# Definitions¶

## Function Adaptor¶

A function adaptor takes a function(or functions) and returns a new function with enhanced capability. Each adaptor has a functional form with a corresponding class with `_adaptor`

appended to it:

```
template<class... Fs>
FunctionAdaptor_adaptor<Fs...> FunctionAdaptor(Fs...);
```

Both the functional form and the class form can be used to construct the adaptor.

## Static Function Adaptor¶

A static function adaptor is a function adaptor that doesn’t have a functional form. It is only a class. It has an additional requirement that the function is `DefaultConstructible`

:

```
template<class... Fs>
class StaticFunctionAdaptor;
```

## Decorator¶

A decorator is a function that returns a function adaptor. The function adaptor may be an unspecified or private type.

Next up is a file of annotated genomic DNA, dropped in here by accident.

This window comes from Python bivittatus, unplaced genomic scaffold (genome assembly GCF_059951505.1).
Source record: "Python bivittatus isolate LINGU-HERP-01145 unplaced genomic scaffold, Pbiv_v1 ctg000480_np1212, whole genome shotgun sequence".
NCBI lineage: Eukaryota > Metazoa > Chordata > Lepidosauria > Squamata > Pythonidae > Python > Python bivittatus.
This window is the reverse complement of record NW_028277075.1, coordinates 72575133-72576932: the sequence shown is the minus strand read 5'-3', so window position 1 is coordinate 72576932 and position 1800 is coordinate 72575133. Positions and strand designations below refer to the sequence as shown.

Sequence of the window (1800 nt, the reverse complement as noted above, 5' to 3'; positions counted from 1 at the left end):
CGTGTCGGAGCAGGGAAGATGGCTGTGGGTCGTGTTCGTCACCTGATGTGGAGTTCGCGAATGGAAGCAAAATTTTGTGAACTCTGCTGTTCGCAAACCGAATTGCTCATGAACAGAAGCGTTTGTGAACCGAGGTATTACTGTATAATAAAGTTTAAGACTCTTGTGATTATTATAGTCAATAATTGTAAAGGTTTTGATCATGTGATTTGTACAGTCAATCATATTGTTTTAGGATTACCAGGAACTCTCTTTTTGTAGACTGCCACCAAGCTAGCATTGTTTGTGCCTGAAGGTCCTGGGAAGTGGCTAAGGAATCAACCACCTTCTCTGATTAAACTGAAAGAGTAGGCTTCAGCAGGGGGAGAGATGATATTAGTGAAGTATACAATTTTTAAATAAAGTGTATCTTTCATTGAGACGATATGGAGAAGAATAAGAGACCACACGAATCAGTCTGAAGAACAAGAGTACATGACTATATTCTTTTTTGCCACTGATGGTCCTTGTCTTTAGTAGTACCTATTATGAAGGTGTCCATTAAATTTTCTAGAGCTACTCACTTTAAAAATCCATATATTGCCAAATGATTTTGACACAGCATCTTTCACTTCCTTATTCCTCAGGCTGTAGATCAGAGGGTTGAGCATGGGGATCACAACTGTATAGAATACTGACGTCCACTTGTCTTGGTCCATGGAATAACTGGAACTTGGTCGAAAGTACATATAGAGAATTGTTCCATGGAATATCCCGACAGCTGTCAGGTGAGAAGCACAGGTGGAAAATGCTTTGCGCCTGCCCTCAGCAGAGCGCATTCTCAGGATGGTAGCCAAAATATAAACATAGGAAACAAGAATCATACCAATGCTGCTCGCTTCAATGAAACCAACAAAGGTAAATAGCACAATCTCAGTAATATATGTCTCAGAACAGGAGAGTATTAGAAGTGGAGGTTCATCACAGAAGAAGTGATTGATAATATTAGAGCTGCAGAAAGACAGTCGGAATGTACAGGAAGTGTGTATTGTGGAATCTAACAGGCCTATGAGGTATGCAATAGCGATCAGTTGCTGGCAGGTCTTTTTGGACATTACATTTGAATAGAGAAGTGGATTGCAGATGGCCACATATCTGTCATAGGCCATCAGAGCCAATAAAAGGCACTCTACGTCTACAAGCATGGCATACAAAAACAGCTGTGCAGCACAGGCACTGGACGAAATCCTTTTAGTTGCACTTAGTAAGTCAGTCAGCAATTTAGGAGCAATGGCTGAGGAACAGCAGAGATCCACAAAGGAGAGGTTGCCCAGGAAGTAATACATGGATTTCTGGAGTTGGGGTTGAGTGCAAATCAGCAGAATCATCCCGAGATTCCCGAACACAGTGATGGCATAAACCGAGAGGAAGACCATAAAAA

```
template<class... Ts>
FunctionAdaptor Decorator(Ts...);
```

## Semantics¶

Some parts of the documentation provides the meaning(or equivalence) of an expression. Here is a guide of those symbols:

`f`

,`g`

,`fs`

,`gs`

,`p`

are functions`x`

,`y`

,`xs`

,`ys`

are parameters to a function`T`

represents some type`...`

are parameter packs and represent varidiac parameters

## Signatures¶

All the functions are global function objects except where an explicit template parameter is required on older compilers. However, the documentation still shows the traditional signature since it is much clearer. So instead of writing this:

```
struct if_f
{
template<class IntegralConstant>
constexpr auto operator()(IntegralConstant) const;
};
const constexpr if_f if_ = {};
```

The direct function signature is written even though it is actually declared like above:

```
template<class IntegralConstant>
constexpr auto if_(IntegralConstant);
```

Its usage is the same except it has the extra benefit that the function can be directly passed to another function.